|JIA, YANG - University Of Kentucky|
|HARMON, DAVID - University Of Kentucky|
Submitted to: Frontiers in Nutrition: Animal Nutrition and Metabolism
Publication Type: Peer Reviewed Journal
Publication Acceptance Date: 11/5/2015
Publication Date: 10/19/2015
Citation: Jia, Y., Harmon, D.L., Flythe, M.D., Klotz, J.L. 2015. Interaction of isoflavones and endophyte-infected tall fescue seed extract on vasoactivity of bovine mesenteric vasculature. Frontiers in Nutrition: Animal Nutrition and Metabolism. doi: 10.3389/fnut.2015.00032.
Interpretive Summary: Ergot alkaloids have been connected with vasoconstriction-related problems and isoflavones have estrogenic activities that have been associated with vasorelaxation. Thus, it was hypothesized that isoflavones may attenuate ergot alkaloid induced vasoconstriction and possibly alleviate the diminished contractility of mesenteric vasculature after preliminary exposure to ergot alkaloids. The objective of this study was to determine if an incubation of bovine mesenteric vasculature with the isoflavones formononetin or biochanin A, or an ergot alkaloid-containing tall fescue seed extract and the combination of alkaloids and isoflavones affect ergotamine-induced contractility. Of the compounds and concentrations evaluated, the ergot alkaloid-exposed blood vessels were negatively affected and did not respond to subsequent ergotamine-induced stimulation. Conversely, the isoflavones had only minor impacts in offsetting the negative vasoconstrictive effects caused by the ergot alkaloids. However, there was enough of an influence observed that other concentrations of these isoflavones and their downstream metabolites should be investigated. These findings will benefit other scientists trying to understand the role that these offsetting compounds can play in solving ergot-alkaloid related problems in animal agriculture.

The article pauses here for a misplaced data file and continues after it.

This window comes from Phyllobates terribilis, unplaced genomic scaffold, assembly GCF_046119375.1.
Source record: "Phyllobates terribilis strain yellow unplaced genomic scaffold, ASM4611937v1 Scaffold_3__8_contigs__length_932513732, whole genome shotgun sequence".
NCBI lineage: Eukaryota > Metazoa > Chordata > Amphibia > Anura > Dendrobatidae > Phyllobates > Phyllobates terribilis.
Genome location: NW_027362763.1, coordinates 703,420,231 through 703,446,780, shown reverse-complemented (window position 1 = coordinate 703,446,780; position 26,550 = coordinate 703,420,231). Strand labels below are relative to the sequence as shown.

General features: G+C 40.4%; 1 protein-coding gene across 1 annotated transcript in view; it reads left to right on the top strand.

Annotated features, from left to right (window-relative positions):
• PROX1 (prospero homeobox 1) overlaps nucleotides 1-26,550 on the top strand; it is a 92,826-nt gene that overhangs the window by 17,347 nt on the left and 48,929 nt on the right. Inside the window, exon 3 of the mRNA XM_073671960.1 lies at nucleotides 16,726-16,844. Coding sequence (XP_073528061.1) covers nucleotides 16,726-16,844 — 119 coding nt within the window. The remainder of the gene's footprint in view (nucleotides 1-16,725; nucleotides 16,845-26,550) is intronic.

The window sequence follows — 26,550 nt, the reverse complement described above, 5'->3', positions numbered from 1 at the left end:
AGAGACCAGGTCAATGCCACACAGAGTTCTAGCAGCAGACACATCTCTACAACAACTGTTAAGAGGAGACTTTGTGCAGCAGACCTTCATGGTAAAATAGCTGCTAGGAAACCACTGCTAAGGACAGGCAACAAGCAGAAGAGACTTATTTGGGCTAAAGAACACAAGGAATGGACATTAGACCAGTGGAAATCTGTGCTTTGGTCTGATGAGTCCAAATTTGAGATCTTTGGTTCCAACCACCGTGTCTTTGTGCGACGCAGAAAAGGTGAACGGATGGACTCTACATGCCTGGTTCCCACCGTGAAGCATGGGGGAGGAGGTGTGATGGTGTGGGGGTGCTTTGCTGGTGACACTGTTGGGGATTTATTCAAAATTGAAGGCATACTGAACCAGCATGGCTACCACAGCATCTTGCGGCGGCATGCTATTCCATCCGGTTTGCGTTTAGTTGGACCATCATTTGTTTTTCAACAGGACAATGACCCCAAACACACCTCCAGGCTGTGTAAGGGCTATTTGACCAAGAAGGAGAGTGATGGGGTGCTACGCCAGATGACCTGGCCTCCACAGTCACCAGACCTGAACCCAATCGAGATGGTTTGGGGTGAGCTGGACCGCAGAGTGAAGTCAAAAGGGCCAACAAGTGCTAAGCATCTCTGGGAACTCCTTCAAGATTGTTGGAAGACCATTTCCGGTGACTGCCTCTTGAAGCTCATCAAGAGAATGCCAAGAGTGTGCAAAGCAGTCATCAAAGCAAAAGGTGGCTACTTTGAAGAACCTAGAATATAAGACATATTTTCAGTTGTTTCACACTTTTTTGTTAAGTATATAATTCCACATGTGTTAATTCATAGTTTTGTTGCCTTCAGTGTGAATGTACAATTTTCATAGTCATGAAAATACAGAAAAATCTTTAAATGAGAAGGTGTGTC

Technical Abstract: It was hypothesized that isoflavones may attenuate ergot alkaloid-induced vasoconstriction and possibly alleviate diminished contractility of vasculature after exposure to ergot alkaloids. The objective of this study was to determine if prior incubation of bovine mesenteric vasculature with the isoflavones formononetin (F), biochanin A (B), or an ergovaline-containing tall fescue seed extract (EXT) and their combinations affect ergotamine (ERT) induced contractility. Multiple segments of mesenteric artery and vein supporting the ileal flange of the small intestine were collected from Angus heifers at slaughter (n=5, Bodyweight = 639 ±39 kg). Duplicates of each vessel type were incubated in tissue culture flasks at 37' with a 50-mL volume of Krebs-Henseleit buffer containing: only buffer (Control); or 1 × 10-6 M EXT; F; or B; and combinations of 1 × 10-6 M EXT+F; 1 × 10-6 M EXT+B; 1 × 10-6 M F+B; or 1 × 10-6 M EXT+F+B. After incubation for 2 h, sections were mounted in a multimyograph chamber. The ERT dose responses were normalized to 0.12 M KCl. Pretreatment with F, B, and F+B without EXT resulted in similar contractile responses to ERT in mesenteric artery and all incubations containing EXT resulted in a complete loss of vasoactivity to ERT. In mesenteric artery pretreated with EXT, treatments that contained B had higher contractile responses (P < 0.05) at ERT concentrations of 1 × 10-7 M and 5 × 10-7 M. Also, treatments containing B tended (P < 0.1) to have greater responses than treatments without B at ERT concentrations of 1 × 10-6 M, 5×10-6 M, and 5 × 10-5 M. In mesenteric vein pretreated with EXT, treatments containing F had greater contractile responses to ERT at 1 × 10-5 M, 5 × 10-5 M, and 1 × 10-4 M (P < 0.05). These data indicated that F and B at 1 × 10-6 M and their combination did not impact the overall contractile response to ERT in mesenteric vasculature. However, F and B may offset some of the vasoconstriction caused by prior exposure to ergot alkaloids.